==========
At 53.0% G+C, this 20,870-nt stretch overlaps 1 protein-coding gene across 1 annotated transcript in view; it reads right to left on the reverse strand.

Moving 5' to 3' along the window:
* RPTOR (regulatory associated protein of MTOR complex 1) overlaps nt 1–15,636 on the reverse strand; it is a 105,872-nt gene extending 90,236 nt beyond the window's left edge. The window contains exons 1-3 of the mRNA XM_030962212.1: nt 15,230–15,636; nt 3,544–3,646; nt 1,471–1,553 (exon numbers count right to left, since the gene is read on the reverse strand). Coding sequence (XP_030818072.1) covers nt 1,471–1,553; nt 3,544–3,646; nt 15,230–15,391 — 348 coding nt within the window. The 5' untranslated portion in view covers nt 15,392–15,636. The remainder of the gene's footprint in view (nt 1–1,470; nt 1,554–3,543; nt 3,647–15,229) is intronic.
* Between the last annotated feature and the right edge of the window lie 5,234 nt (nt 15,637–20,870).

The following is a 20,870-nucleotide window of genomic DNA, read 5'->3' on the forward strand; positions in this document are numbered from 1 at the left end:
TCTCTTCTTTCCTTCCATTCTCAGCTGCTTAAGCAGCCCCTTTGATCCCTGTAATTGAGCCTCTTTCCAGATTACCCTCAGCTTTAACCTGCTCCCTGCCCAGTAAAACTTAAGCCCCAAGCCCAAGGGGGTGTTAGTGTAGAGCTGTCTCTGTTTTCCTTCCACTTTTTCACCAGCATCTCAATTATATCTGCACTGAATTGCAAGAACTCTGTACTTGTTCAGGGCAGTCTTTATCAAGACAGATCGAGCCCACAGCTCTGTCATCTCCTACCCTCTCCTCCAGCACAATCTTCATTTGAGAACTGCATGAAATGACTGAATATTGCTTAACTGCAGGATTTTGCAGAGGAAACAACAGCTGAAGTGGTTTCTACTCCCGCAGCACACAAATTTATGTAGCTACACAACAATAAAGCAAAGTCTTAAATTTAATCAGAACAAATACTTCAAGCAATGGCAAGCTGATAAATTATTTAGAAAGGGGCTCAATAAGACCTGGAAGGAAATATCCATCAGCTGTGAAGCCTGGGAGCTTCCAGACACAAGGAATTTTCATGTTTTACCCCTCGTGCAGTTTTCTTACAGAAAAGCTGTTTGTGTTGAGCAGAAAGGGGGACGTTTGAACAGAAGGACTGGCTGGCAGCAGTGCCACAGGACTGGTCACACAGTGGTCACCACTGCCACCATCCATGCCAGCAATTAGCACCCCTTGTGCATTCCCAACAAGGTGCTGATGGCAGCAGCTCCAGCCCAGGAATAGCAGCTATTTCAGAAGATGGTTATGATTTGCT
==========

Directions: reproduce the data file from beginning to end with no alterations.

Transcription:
At 53.0% G+C, this 20,870-nt stretch overlaps 1 protein-coding gene across 1 annotated transcript in view; it reads right to left on the reverse strand.

Moving 5' to 3' along the window:
* RPTOR (regulatory associated protein of MTOR complex 1) overlaps nt 1–15,636 on the reverse strand; it is a 105,872-nt gene extending 90,236 nt beyond the window's left edge. The window contains exons 1-3 of the mRNA XM_030962212.1: nt 15,230–15,636; nt 3,544–3,646; nt 1,471–1,553 (exon numbers count right to left, since the gene is read on the reverse strand). Coding sequence (XP_030818072.1) covers nt 1,471–1,553; nt 3,544–3,646; nt 15,230–15,391 — 348 coding nt within the window. The 5' untranslated portion in view covers nt 15,392–15,636. The remainder of the gene's footprint in view (nt 1–1,470; nt 1,554–3,543; nt 3,647–15,229) is intronic.
* Between the last annotated feature and the right edge of the window lie 5,234 nt (nt 15,637–20,870).

The following is a 20,870-nucleotide window of genomic DNA, read 5'->3' on the forward strand; positions in this document are numbered from 1 at the left end:
TCTCTTCTTTCCTTCCATTCTCAGCTGCTTAAGCAGCCCCTTTGATCCCTGTAATTGAGCCTCTTTCCAGATTACCCTCAGCTTTAACCTGCTCCCTGCCCAGTAAAACTTAAGCCCCAAGCCCAAGGGGGTGTTAGTGTAGAGCTGTCTCTGTTTTCCTTCCACTTTTTCACCAGCATCTCAATTATATCTGCACTGAATTGCAAGAACTCTGTACTTGTTCAGGGCAGTCTTTATCAAGACAGATCGAGCCCACAGCTCTGTCATCTCCTACCCTCTCCTCCAGCACAATCTTCATTTGAGAACTGCATGAAATGACTGAATATTGCTTAACTGCAGGATTTTGCAGAGGAAACAACAGCTGAAGTGGTTTCTACTCCCGCAGCACACAAATTTATGTAGCTACACAACAATAAAGCAAAGTCTTAAATTTAATCAGAACAAATACTTCAAGCAATGGCAAGCTGATAAATTATTTAGAAAGGGGCTCAATAAGACCTGGAAGGAAATATCCATCAGCTGTGAAGCCTGGGAGCTTCCAGACACAAGGAATTTTCATGTTTTACCCCTCGTGCAGTTTTCTTACAGAAAAGCTGTTTGTGTTGAGCAGAAAGGGGGACGTTTGAACAGAAGGACTGGCTGGCAGCAGTGCCACAGGACTGGTCACACAGTGGTCACCACTGCCACCATCCATGCCAGCAATTAGCACCCCTTGTGCATTCCCAACAAGGTGCTGATGGCAGCAGCTCCAGCCCAGGAATAGCAGCTATTTCAGAAGATGGTTATGATTTGCT